Remains of four children who died at government-run school in Pennsylvania more than 100 years ago being disinterred
The remains of four Native American children who died more than 100 years ago at a government-run Carlisle Indian industrial school they were obliged to attend in Pennsylvania were being disinterred Thursday so they can start the long journey home to their Native families scattered thousands of miles away across the American west.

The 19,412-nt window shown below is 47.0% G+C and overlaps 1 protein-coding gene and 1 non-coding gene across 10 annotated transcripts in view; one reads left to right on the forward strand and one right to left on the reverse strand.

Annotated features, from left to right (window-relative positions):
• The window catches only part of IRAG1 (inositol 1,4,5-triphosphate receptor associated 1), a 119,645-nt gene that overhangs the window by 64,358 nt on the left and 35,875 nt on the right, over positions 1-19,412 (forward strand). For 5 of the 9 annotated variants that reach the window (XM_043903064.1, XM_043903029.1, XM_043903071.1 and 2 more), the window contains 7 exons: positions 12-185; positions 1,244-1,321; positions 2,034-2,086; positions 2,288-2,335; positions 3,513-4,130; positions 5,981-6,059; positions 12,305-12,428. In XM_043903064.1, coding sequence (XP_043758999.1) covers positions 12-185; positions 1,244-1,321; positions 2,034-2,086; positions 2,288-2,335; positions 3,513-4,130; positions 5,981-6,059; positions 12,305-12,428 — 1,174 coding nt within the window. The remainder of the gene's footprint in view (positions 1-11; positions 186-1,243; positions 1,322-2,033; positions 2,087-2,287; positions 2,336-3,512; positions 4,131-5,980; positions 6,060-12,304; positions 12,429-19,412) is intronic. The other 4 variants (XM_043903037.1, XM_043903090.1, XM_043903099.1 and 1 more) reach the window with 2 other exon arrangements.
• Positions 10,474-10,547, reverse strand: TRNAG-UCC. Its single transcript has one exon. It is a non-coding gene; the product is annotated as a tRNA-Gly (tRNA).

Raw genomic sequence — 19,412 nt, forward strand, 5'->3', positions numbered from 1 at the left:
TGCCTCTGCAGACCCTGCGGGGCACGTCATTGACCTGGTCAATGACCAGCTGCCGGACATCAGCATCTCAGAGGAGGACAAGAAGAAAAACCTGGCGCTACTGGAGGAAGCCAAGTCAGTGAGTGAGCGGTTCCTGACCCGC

The US army started the process on Thursday at the cemetery on the grounds of the Carlisle barracks, which also houses the US army war college, but used to be the site of the so-called Carlisle Indian industrial school. The institution acted as an off-reservation boarding school in the late 19th and early 20th centuries, where Native American children were sent from their tribal territories in western states, in order to be “Americanized”. The exhumations are expected to be completed in early July.